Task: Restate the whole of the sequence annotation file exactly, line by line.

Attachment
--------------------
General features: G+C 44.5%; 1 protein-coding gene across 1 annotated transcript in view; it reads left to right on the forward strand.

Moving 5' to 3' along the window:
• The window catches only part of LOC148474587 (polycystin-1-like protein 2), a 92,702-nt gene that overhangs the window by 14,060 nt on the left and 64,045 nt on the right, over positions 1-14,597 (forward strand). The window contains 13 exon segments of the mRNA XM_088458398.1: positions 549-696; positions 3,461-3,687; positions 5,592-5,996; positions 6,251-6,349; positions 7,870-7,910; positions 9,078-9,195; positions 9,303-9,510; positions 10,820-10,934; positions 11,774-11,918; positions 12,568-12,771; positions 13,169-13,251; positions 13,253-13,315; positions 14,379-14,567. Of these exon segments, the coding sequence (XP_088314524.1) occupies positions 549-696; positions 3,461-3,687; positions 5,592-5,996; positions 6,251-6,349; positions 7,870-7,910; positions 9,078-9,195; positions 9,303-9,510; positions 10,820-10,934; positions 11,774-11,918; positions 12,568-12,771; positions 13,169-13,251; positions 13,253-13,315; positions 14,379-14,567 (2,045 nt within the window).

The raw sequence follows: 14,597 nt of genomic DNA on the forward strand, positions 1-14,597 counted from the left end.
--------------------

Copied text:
General features: G+C 44.5%; 1 protein-coding gene across 1 annotated transcript in view; it reads left to right on the forward strand.

Moving 5' to 3' along the window:
• The window catches only part of LOC148474587 (polycystin-1-like protein 2), a 92,702-nt gene that overhangs the window by 14,060 nt on the left and 64,045 nt on the right, over positions 1-14,597 (forward strand). The window contains 13 exon segments of the mRNA XM_088458398.1: positions 549-696; positions 3,461-3,687; positions 5,592-5,996; positions 6,251-6,349; positions 7,870-7,910; positions 9,078-9,195; positions 9,303-9,510; positions 10,820-10,934; positions 11,774-11,918; positions 12,568-12,771; positions 13,169-13,251; positions 13,253-13,315; positions 14,379-14,567. Of these exon segments, the coding sequence (XP_088314524.1) occupies positions 549-696; positions 3,461-3,687; positions 5,592-5,996; positions 6,251-6,349; positions 7,870-7,910; positions 9,078-9,195; positions 9,303-9,510; positions 10,820-10,934; positions 11,774-11,918; positions 12,568-12,771; positions 13,169-13,251; positions 13,253-13,315; positions 14,379-14,567 (2,045 nt within the window).

The raw sequence follows: 14,597 nt of genomic DNA on the forward strand, positions 1-14,597 counted from the left end.